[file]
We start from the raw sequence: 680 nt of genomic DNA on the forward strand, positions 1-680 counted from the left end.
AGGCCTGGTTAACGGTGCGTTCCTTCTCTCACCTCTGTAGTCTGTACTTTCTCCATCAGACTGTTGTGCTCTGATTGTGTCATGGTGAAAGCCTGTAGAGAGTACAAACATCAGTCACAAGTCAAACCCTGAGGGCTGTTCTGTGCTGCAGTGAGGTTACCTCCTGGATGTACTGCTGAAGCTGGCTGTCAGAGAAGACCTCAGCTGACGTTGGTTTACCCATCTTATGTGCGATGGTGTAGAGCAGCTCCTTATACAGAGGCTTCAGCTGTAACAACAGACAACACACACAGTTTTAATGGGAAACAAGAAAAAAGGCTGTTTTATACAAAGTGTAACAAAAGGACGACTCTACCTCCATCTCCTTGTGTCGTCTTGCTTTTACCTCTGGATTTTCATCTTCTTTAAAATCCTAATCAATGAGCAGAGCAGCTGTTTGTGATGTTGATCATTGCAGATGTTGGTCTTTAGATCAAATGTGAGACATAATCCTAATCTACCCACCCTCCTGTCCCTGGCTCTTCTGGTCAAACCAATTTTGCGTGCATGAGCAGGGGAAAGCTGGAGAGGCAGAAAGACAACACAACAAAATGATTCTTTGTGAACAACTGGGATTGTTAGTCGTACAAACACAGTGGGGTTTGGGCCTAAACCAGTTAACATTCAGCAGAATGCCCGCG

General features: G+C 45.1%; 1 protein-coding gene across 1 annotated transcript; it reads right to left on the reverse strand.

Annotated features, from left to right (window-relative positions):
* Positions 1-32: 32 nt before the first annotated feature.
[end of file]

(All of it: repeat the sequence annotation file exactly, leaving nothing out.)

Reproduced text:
We start from the raw sequence: 680 nt of genomic DNA on the forward strand, positions 1-680 counted from the left end.
AGGCCTGGTTAACGGTGCGTTCCTTCTCTCACCTCTGTAGTCTGTACTTTCTCCATCAGACTGTTGTGCTCTGATTGTGTCATGGTGAAAGCCTGTAGAGAGTACAAACATCAGTCACAAGTCAAACCCTGAGGGCTGTTCTGTGCTGCAGTGAGGTTACCTCCTGGATGTACTGCTGAAGCTGGCTGTCAGAGAAGACCTCAGCTGACGTTGGTTTACCCATCTTATGTGCGATGGTGTAGAGCAGCTCCTTATACAGAGGCTTCAGCTGTAACAACAGACAACACACACAGTTTTAATGGGAAACAAGAAAAAAGGCTGTTTTATACAAAGTGTAACAAAAGGACGACTCTACCTCCATCTCCTTGTGTCGTCTTGCTTTTACCTCTGGATTTTCATCTTCTTTAAAATCCTAATCAATGAGCAGAGCAGCTGTTTGTGATGTTGATCATTGCAGATGTTGGTCTTTAGATCAAATGTGAGACATAATCCTAATCTACCCACCCTCCTGTCCCTGGCTCTTCTGGTCAAACCAATTTTGCGTGCATGAGCAGGGGAAAGCTGGAGAGGCAGAAAGACAACACAACAAAATGATTCTTTGTGAACAACTGGGATTGTTAGTCGTACAAACACAGTGGGGTTTGGGCCTAAACCAGTTAACATTCAGCAGAATGCCCGCG

General features: G+C 45.1%; 1 protein-coding gene across 1 annotated transcript; it reads right to left on the reverse strand.

Annotated features, from left to right (window-relative positions):
* Positions 1-32: 32 nt before the first annotated feature.